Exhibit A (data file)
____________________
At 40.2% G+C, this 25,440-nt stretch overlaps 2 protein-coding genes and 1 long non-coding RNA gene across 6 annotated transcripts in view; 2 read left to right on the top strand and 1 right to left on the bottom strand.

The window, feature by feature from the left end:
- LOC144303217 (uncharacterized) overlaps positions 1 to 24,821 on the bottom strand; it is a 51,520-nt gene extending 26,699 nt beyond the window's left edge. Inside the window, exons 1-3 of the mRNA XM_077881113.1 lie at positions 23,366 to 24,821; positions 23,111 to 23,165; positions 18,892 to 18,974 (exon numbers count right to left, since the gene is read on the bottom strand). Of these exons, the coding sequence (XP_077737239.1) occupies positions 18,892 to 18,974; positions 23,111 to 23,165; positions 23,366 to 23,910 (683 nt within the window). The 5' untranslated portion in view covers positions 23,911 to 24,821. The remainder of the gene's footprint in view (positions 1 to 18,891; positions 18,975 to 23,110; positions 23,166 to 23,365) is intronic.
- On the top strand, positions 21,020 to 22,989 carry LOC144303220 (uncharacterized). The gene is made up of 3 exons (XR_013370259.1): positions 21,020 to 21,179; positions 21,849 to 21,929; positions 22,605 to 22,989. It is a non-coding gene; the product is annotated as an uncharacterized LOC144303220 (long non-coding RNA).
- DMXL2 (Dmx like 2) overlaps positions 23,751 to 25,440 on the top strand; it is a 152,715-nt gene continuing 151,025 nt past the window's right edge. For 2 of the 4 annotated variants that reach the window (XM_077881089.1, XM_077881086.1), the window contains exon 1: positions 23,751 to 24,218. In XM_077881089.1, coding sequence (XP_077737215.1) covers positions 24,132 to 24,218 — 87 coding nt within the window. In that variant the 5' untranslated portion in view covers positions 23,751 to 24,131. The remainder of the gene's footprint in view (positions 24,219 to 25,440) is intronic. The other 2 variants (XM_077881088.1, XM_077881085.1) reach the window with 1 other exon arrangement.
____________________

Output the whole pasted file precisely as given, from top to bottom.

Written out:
At 40.2% G+C, this 25,440-nt stretch overlaps 2 protein-coding genes and 1 long non-coding RNA gene across 6 annotated transcripts in view; 2 read left to right on the top strand and 1 right to left on the bottom strand.

The window, feature by feature from the left end:
- LOC144303217 (uncharacterized) overlaps positions 1 to 24,821 on the bottom strand; it is a 51,520-nt gene extending 26,699 nt beyond the window's left edge. Inside the window, exons 1-3 of the mRNA XM_077881113.1 lie at positions 23,366 to 24,821; positions 23,111 to 23,165; positions 18,892 to 18,974 (exon numbers count right to left, since the gene is read on the bottom strand). Of these exons, the coding sequence (XP_077737239.1) occupies positions 18,892 to 18,974; positions 23,111 to 23,165; positions 23,366 to 23,910 (683 nt within the window). The 5' untranslated portion in view covers positions 23,911 to 24,821. The remainder of the gene's footprint in view (positions 1 to 18,891; positions 18,975 to 23,110; positions 23,166 to 23,365) is intronic.
- On the top strand, positions 21,020 to 22,989 carry LOC144303220 (uncharacterized). The gene is made up of 3 exons (XR_013370259.1): positions 21,020 to 21,179; positions 21,849 to 21,929; positions 22,605 to 22,989. It is a non-coding gene; the product is annotated as an uncharacterized LOC144303220 (long non-coding RNA).
- DMXL2 (Dmx like 2) overlaps positions 23,751 to 25,440 on the top strand; it is a 152,715-nt gene continuing 151,025 nt past the window's right edge. For 2 of the 4 annotated variants that reach the window (XM_077881089.1, XM_077881086.1), the window contains exon 1: positions 23,751 to 24,218. In XM_077881089.1, coding sequence (XP_077737215.1) covers positions 24,132 to 24,218 — 87 coding nt within the window. In that variant the 5' untranslated portion in view covers positions 23,751 to 24,131. The remainder of the gene's footprint in view (positions 24,219 to 25,440) is intronic. The other 2 variants (XM_077881088.1, XM_077881085.1) reach the window with 1 other exon arrangement.